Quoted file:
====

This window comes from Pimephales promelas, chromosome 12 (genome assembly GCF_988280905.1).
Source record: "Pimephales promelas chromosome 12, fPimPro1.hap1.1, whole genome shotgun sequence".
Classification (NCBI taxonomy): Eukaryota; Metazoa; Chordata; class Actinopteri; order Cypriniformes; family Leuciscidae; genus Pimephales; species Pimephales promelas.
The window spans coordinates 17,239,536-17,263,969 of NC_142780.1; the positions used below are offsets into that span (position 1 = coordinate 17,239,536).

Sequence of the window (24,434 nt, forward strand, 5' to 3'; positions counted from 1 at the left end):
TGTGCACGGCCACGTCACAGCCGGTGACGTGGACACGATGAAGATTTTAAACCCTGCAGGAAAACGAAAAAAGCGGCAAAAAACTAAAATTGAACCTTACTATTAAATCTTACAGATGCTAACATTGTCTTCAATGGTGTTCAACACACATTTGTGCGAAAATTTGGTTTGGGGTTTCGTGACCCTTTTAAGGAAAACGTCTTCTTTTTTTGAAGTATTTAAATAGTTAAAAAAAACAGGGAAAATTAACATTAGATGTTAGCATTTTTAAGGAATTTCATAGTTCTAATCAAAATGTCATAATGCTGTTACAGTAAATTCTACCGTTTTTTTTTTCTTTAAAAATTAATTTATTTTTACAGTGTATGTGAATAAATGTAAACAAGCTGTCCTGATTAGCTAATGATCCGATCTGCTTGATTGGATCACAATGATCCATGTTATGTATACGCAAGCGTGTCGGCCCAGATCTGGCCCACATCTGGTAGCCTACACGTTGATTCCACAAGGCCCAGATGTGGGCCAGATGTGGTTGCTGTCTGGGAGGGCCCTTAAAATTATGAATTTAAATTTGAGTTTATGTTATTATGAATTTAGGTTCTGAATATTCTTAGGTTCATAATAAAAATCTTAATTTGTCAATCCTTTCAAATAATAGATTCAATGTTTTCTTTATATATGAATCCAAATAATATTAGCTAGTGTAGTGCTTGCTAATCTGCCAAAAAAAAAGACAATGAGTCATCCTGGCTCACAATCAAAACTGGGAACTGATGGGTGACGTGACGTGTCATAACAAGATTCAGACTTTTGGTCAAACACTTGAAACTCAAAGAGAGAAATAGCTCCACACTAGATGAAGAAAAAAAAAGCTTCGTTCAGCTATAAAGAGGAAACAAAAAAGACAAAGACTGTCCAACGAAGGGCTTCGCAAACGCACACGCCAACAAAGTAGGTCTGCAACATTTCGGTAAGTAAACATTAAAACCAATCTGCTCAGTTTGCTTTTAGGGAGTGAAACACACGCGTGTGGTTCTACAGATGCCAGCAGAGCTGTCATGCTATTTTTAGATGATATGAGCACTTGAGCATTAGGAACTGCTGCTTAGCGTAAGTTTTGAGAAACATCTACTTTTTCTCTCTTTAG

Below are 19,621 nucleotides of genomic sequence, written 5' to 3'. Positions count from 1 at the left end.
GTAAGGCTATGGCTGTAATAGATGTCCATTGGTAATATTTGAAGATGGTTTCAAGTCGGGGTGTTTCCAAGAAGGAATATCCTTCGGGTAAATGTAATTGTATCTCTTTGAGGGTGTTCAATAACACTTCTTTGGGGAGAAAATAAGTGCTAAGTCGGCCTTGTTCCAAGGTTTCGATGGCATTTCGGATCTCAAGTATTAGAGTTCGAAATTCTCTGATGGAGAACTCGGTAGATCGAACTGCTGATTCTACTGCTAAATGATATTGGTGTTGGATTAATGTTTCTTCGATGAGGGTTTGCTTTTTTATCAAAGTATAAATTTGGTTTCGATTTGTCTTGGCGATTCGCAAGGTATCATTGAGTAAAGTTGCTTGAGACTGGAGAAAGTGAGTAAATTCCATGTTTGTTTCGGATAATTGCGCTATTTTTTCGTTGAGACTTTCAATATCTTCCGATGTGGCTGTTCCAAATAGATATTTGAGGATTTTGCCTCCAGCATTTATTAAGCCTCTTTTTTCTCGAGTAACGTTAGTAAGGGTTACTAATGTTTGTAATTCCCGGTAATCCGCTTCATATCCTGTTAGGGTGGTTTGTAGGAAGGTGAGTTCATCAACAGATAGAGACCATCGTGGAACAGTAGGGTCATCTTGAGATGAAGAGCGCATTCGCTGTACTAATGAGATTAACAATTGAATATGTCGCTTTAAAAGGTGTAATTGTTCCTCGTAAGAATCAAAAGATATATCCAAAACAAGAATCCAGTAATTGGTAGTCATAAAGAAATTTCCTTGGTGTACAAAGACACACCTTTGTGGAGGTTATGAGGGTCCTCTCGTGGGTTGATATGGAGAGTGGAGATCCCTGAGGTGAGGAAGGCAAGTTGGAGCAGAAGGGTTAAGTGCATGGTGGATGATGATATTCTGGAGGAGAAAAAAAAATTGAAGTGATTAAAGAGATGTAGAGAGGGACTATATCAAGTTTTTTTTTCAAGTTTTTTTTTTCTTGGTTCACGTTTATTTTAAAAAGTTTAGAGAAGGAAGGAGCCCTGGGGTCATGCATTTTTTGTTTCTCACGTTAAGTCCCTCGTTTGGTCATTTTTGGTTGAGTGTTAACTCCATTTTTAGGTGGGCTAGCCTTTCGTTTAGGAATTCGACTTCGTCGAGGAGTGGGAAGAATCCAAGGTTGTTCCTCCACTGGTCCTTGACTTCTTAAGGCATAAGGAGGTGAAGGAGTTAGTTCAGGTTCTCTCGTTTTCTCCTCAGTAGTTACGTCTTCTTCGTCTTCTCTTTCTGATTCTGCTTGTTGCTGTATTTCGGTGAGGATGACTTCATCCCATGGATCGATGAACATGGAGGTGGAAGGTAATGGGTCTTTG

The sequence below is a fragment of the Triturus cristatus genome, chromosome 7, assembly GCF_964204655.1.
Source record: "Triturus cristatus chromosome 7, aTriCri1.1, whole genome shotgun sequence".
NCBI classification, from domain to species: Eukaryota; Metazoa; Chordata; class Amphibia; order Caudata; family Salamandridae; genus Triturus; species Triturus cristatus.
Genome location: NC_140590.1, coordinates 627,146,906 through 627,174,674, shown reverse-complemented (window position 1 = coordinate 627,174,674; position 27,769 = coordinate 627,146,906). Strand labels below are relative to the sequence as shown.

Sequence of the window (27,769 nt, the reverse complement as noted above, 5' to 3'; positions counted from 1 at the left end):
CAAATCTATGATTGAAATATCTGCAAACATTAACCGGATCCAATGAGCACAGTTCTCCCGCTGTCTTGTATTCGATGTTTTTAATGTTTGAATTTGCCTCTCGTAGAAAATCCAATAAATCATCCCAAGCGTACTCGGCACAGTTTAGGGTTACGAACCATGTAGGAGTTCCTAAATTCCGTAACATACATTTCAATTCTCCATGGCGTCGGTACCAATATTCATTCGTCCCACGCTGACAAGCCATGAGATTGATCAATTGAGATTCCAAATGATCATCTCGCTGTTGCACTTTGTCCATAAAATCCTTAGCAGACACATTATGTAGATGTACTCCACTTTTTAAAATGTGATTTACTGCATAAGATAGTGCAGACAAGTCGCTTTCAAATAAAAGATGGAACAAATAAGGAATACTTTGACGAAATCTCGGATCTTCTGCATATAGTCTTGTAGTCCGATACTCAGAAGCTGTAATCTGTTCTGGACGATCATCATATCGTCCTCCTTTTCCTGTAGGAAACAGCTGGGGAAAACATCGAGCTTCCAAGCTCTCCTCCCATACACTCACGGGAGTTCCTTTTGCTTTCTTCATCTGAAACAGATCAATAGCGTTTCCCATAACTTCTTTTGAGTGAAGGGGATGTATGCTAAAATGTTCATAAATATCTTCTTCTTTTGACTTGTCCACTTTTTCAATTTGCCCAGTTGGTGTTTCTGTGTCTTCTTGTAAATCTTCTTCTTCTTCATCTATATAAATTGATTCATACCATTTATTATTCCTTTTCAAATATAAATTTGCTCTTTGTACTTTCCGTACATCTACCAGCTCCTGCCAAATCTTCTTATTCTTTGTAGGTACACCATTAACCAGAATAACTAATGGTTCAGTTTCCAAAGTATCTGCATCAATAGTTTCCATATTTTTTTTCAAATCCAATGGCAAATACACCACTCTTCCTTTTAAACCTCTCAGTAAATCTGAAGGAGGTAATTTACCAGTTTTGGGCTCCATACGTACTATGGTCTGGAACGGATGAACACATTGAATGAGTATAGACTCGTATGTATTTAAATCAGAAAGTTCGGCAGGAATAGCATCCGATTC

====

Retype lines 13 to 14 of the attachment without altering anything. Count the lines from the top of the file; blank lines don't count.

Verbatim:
Sequence of the window (27,769 nt, the reverse complement as noted above, 5' to 3'; positions counted from 1 at the left end):
CAAATCTATGATTGAAATATCTGCAAACATTAACCGGATCCAATGAGCACAGTTCTCCCGCTGTCTTGTATTCGATGTTTTTAATGTTTGAATTTGCCTCTCGTAGAAAATCCAATAAATCATCCCAAGCGTACTCGGCACAGTTTAGGGTTACGAACCATGTAGGAGTTCCTAAATTCCGTAACATACATTTCAATTCTCCATGGCGTCGGTACCAATATTCATTCGTCCCACGCTGACAAGCCATGAGATTGATCAATTGAGATTCCAAATGATCATCTCGCTGTTGCACTTTGTCCATAAAATCCTTAGCAGACACATTATGTAGATGTACTCCACTTTTTAAAATGTGATTTACTGCATAAGATAGTGCAGACAAGTCGCTTTCAAATAAAAGATGGAACAAATAAGGAATACTTTGACGAAATCTCGGATCTTCTGCATATAGTCTTGTAGTCCGATACTCAGAAGCTGTAATCTGTTCTGGACGATCATCATATCGTCCTCCTTTTCCTGTAGGAAACAGCTGGGGAAAACATCGAGCTTCCAAGCTCTCCTCCCATACACTCACGGGAGTTCCTTTTGCTTTCTTCATCTGAAACAGATCAATAGCGTTTCCCATAACTTCTTTTGAGTGAAGGGGATGTATGCTAAAATGTTCATAAATATCTTCTTCTTTTGACTTGTCCACTTTTTCAATTTGCCCAGTTGGTGTTTCTGTGTCTTCTTGTAAATCTTCTTCTTCTTCATCTATATAAATTGATTCATACCATTTATTATTCCTTTTCAAATATAAATTTGCTCTTTGTACTTTCCGTACATCTACCAGCTCCTGCCAAATCTTCTTATTCTTTGTAGGTACACCATTAACCAGAATAACTAATGGTTCAGTTTCCAAAGTATCTGCATCAATAGTTTCCATATTTTTTTTCAAATCCAATGGCAAATACACCACTCTTCCTTTTAAACCTCTCAGTAAATCTGAAGGAGGTAATTTACCAGTTTTGGGCTCCATACGTACTATGGTCTGGAACGGATGAACACATTGAATGAGTATAGACTCGTATGTATTTAAATCAGAAAGTTCGGCAGGAATAGCATCCGATTC